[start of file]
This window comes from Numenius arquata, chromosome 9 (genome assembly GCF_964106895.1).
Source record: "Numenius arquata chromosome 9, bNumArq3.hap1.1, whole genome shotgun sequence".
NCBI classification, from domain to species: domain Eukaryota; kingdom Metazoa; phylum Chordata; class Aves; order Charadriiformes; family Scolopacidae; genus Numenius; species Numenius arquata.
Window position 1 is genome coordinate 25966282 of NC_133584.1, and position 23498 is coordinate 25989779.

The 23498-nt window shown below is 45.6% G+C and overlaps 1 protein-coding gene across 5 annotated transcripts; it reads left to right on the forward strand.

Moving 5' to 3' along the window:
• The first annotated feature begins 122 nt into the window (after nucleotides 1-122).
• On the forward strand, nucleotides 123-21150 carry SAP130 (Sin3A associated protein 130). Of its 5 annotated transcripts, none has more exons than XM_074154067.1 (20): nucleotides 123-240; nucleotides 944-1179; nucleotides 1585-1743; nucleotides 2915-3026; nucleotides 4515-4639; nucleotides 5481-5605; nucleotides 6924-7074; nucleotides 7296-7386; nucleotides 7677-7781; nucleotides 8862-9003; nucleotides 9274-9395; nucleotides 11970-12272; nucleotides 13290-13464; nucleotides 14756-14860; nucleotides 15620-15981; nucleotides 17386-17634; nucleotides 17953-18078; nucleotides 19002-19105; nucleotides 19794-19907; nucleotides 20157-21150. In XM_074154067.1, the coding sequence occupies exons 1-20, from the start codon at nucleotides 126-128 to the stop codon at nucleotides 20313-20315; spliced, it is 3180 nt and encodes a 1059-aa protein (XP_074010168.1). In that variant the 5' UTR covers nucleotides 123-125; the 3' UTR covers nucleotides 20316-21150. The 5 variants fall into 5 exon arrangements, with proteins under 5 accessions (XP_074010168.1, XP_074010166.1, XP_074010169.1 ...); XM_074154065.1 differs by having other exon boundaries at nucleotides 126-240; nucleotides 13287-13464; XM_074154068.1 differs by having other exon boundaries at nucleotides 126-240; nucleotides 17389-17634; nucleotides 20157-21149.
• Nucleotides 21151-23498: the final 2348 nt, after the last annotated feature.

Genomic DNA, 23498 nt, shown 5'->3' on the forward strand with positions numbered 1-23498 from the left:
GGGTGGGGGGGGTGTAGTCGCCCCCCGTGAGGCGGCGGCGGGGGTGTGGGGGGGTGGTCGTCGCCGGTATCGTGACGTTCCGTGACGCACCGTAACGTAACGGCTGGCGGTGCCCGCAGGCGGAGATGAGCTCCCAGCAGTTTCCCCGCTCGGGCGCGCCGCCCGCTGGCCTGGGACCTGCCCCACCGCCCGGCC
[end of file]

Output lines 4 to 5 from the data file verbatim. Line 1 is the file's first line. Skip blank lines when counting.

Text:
Window position 1 is genome coordinate 25966282 of NC_133584.1, and position 23498 is coordinate 25989779.

The 23498-nt window shown below is 45.6% G+C and overlaps 1 protein-coding gene across 5 annotated transcripts; it reads left to right on the forward strand.